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Announcing the 2021 DPS Women in Planetary Science Discussion Hour – Virtual Event – registration link enclosed

September 7, 2021

Hello all! I am excited to announce our 2021 Virtual Women in Planetary Science Event at DPS. Maggie McAdam and Audrey Martin have worked to put together an excellent program, and many thanks to AURA for sponsoring our event for many years, including this year :).

This year’s discussion topic is: Lean in…into discomfort: the continual work of equity and justice. We will discuss our continued commitment to equity and justice in STEM. More details about the schedule and topics will be posted soon.

Date: Monday, Oct. 4, 2021
Time: 5 pm Eastern, 4 pm Central, 3 pm Mountain, 2 am Pacific, 11 am Hawaii standard time, 11 pm CET
Duration: ~1.5 hr (one hour event, ½ hour open networking time)
Place: Virtual link to be sent to those who register at the link below, and also available for DPS meeting registrants on the detailed schedule page (not the block schedule). Please don’t post the link in a public place to avoid zoom-bombing.

Registration and more details at:

Note: You do not need to be registered for DPS to attend this Women in Planetary Science event, but we hope you will also join us for the fantastic science portions of the meeting :).

Myriam Telus: Find mentors everywhere you go

August 16, 2021

Myriam Telus is an Assistant Professor in the Earth & Planetary Sciences Department at UC-Santa Cruz. Her research focuses on understanding the timing and conditions of solar system formation and early evolution through chemical and isotope analyses of meteorites. In 2020, Dr. Telus received a NASA Planetary Science Early Career Award to continue her meteorite studies and to also develop cosmochemistry and scanning electron microscope facilities at UC-Santa Cruz that will be suitable for storing and analyzing samples returned from the ongoing NASA OSIRIS-REx and Japan Aerospace Exploration Agency Hayabusa-2 missions.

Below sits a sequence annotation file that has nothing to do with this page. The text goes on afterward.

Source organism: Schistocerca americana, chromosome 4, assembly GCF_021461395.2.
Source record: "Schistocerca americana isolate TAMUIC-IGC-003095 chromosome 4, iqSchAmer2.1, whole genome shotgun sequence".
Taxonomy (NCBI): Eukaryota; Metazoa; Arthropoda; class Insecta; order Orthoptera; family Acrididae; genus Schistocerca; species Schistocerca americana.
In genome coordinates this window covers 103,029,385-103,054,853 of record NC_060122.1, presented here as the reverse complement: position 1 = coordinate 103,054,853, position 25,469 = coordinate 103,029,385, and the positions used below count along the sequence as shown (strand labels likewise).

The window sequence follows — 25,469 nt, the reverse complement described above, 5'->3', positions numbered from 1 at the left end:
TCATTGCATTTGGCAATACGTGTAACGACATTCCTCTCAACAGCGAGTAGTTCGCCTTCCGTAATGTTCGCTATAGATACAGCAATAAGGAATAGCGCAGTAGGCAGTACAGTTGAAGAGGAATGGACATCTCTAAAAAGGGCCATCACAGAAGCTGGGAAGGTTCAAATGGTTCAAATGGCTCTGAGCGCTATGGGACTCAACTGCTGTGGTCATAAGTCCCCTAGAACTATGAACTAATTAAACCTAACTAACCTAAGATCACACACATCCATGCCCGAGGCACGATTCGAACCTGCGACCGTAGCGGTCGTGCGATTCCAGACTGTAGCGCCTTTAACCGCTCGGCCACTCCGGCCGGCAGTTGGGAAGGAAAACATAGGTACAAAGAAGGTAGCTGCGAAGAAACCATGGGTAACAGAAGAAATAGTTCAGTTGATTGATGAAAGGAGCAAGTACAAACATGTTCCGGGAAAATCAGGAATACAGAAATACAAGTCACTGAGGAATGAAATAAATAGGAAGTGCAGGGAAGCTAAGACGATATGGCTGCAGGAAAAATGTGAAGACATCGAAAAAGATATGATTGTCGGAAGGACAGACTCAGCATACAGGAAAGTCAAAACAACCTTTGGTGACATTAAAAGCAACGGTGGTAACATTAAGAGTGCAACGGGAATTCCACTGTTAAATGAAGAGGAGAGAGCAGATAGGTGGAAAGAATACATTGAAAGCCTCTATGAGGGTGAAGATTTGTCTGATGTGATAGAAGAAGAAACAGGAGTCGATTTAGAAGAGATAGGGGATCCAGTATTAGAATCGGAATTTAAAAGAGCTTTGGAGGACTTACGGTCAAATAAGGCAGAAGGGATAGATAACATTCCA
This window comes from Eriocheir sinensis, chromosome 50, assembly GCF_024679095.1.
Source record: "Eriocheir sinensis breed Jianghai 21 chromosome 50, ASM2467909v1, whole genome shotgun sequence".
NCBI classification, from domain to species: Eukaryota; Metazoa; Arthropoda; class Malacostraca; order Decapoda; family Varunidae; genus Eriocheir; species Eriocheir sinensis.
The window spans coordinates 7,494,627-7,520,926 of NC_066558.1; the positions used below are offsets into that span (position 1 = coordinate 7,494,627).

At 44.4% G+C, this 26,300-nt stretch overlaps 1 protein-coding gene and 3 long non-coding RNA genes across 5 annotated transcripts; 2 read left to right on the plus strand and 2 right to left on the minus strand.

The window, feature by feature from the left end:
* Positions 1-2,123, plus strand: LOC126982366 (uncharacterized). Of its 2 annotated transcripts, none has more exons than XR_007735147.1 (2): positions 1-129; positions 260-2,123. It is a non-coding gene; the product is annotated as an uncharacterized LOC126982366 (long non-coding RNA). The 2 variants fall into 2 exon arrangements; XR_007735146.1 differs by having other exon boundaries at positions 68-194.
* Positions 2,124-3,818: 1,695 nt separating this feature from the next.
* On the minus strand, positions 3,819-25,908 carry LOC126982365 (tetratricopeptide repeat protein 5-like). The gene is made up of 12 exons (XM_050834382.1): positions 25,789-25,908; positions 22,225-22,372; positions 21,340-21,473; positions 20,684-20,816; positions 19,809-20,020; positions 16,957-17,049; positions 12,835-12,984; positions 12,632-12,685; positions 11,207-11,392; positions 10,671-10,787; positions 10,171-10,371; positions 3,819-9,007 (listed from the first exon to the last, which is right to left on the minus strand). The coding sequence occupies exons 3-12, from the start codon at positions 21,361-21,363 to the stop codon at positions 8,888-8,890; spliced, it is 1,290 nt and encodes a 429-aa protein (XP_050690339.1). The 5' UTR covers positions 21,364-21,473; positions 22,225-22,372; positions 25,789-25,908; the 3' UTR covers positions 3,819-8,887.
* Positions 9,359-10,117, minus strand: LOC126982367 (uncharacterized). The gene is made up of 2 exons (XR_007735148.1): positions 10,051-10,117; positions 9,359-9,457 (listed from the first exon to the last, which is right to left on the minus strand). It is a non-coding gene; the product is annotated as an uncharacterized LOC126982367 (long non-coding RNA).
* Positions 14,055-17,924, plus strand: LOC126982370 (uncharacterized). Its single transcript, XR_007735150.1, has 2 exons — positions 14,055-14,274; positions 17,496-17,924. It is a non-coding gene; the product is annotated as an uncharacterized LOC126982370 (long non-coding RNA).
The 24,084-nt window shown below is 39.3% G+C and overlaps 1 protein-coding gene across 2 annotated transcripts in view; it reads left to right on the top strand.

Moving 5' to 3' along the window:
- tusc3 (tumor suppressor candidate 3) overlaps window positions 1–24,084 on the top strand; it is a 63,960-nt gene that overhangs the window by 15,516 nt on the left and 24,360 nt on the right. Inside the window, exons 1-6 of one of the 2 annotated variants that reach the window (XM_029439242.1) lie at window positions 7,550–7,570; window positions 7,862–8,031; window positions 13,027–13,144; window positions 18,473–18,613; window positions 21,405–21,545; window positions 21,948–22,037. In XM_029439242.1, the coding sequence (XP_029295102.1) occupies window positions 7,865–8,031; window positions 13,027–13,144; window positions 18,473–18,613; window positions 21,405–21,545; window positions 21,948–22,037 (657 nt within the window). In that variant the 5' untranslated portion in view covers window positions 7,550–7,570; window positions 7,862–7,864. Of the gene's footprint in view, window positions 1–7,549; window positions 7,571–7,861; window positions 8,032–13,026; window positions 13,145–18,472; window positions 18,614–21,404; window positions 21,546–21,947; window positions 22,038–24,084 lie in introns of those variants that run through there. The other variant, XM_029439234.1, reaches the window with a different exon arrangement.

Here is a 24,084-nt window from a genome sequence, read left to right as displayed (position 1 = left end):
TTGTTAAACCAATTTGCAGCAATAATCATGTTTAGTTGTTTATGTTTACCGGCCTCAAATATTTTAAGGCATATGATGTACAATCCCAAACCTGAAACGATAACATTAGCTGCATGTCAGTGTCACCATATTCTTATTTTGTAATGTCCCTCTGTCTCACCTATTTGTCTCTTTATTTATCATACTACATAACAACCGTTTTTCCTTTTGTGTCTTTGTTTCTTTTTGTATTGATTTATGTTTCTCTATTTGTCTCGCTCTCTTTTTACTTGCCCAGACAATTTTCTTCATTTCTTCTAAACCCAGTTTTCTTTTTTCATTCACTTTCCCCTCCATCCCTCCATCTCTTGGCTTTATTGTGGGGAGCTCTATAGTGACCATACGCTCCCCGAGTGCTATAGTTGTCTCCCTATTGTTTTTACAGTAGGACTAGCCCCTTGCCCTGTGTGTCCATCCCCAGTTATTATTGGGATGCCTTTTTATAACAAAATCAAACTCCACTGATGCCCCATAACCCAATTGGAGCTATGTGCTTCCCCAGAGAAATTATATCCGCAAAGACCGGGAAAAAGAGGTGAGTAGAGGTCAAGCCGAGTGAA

Her most recent publications include

Thompson M.A. et al. (2021) Composition of terrestrial exoplanet atmospheres from meteorite outgassing experiments, Nature Astronomy.

Telus M. et al. (2019) Calcite and dolomite formation in the CM parent body: Insight from in situ C and O analyses, Geochimica et Cosmochimica Acta.

How did you first become interested in planetary science? What’s your specific research area?

I’m a cosmochemist. I study the chemical and isotopic signatures of meteorites and other extraterrestrial material to understand the chemical and physical evolution of the protoplanetary disk. I learned about cosmochemistry while I was an undergrad in geology at the University of Chicago. I was fascinated by meteorites, ancient rocks from space. Meteorites are all so different in texture and chemistry. I use various geochemical techniques to piece together the story they record of the earliest stages of solar system formation and planet formation.    

Read more…

Dr. Jennifer Whitten – Be open to varied training methods, you never know where they might lead!

August 3, 2021

This interview was conducted by Mikayla Huffman (see more information at the end of this interview) and Kelsi Singer. 

Dr. Jennifer Whitten is an Assistant Professor at Tulane University.  She has worked on many missions, including VERITAS, Moon Diver Mission, SHARAD, and MESSENGER.  Her Postdoc was at the Smithsonian Institution, where she analyzed the radar properties of rocky bodies.  Dr. Whitten has also done field research in both Iceland and the Antarctic.  Her primary research interests include volcanism, impact processes, geomorphology, and radar science. 

Jennifer attended William and Mary for her undergraduate work, and Mikayla is currently studying there, so that was a fun connection for this interview! 😊

  • How did you first become interested in astronomy or planetary science?

I had a very enthusiastic high school Earth Science teacher who was also really liked astronomy.  He developed a few labs using a pre-cursor to the Eyes on the Solar System software, and you could fly around the solar system putting in people or other objects for scale.  I thought that was engaging but didn’t pursue the subject afterwards.  I was in a science magnet high school and so I took a lot of science in high school. In college, I wanted to go a different direction and so I majored in both Art History and Geology in undergrad at William and Mary.  I really liked the puzzle of putting together the natural observations.  In my surface processes class the professor put up a picture of landslide and asked us to describe it.  At the end of class he asked us what planet it was on, and we all guessed Earth, but actually it was a very high-resolution picture of Mars.  And that was my aha moment – I could study geology on other planets! I decided to go to grad school in planetary science.  I felt that there was a combination of image analysis from my art history side and the science side.